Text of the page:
United States District Court, D. New Hampshire
Darryl Gould, et al.
First Student Management, LLC, et al. Opinion No. 2017 DNH 161
MEMORANDUM AND ORDER
BARBADORO UNITED STATES DISTRICT JUDGE.
of bus drivers and driver assistants has filed a class action
alleging that their employer, First Student Management, LLC
(“First Student”), failed to pay wages due under
the Fair Labor Standards Act (“FLSA”) and New
Hampshire's wage and hour laws. First Student has
challenged the complaint in a motion to dismiss for failure
to state a claim.
Student provides busing services to schools in New Hampshire.
For several years, First Student has employed the plaintiffs
as bus drivers and driver assistants. Their employment
agreement entitles them to compensation “for all time
spent in the service of” First Student, including an
overtime premium of one-and-a-half times their regular rate
for all hours worked over forty in a week. Doc. No. 1 at 6,
track and calculate the compensation due, First Student uses
a computer program. See Id. at 18-22. Upon
contracting with a school district, First Student estimates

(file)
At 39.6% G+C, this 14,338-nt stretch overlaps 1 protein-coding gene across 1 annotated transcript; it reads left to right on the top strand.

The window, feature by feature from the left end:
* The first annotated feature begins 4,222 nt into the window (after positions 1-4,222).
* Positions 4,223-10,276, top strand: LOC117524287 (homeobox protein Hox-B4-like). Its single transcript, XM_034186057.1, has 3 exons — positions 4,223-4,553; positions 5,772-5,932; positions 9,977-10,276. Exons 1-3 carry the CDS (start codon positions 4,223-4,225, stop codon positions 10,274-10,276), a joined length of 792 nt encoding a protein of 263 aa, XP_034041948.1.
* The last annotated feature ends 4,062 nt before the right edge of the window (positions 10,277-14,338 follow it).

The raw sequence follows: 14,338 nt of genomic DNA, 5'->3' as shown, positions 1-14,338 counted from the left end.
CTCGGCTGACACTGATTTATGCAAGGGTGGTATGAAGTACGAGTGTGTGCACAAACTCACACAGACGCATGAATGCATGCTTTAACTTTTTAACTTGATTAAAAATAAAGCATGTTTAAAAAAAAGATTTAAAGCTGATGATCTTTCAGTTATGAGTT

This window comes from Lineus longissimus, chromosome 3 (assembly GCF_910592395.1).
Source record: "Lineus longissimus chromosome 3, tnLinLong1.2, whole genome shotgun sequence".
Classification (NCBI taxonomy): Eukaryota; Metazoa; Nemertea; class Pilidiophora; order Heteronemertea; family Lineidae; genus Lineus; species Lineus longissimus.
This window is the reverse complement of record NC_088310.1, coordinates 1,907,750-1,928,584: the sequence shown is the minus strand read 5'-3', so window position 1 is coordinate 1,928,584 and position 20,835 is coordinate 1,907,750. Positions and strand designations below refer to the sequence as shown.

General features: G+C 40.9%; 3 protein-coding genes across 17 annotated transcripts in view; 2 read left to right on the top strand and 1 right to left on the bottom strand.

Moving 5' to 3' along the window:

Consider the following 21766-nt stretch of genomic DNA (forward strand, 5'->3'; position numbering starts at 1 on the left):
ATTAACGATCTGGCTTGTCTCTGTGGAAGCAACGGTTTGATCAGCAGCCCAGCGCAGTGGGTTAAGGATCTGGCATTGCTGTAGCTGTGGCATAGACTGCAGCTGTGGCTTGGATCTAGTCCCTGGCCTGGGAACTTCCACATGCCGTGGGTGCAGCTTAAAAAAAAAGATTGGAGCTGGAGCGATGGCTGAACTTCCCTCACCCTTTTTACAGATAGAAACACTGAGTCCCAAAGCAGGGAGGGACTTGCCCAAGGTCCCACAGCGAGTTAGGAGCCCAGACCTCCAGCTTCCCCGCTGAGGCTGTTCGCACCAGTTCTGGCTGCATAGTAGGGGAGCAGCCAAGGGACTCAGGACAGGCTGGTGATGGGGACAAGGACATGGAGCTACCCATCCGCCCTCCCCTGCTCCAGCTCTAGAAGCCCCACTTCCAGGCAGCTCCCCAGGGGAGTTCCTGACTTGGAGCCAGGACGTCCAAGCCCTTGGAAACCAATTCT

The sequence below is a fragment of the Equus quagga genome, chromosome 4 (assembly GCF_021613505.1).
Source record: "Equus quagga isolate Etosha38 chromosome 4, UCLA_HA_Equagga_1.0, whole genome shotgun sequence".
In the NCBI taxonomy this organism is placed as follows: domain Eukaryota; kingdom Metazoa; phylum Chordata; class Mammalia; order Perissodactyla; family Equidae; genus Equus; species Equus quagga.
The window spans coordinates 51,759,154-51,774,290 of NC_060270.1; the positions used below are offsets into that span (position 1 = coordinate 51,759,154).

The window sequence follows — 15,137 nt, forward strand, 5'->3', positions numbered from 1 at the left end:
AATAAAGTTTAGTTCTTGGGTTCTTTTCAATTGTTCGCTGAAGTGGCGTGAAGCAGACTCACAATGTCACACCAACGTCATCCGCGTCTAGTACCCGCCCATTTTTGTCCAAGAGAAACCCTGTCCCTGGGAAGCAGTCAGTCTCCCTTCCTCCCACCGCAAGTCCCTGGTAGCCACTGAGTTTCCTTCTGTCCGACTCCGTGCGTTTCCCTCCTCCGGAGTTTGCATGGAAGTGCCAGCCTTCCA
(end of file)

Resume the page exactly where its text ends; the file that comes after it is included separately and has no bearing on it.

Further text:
the time required to drive each route. Id. at 18.
Estimated route times are then inputted into a computer,
which assigns each driver a daily schedule and projects the
amount of time the driver will work in a given week.
Id. at 19.
drivers base their complaint on three of First Student's
payment practices. First, the drivers claim that they are not
compensated for preliminary and “postliminary”
activities that they must perform before and after driving.
See Id. at 19-20. Before commencing a bus route, the
drivers must appear at First Student's bus yard at a
designated time, wait in line to receive their assignments
and keys, proceed to the buses, and log in to an equipment
inspection system. Id. These activities take
approximately six minutes each day. Id. Although the
preliminary activities are an essential feature of the
drivers' duties, they are not recorded or compensated.
Id. at 19. Similarly, once the drivers complete a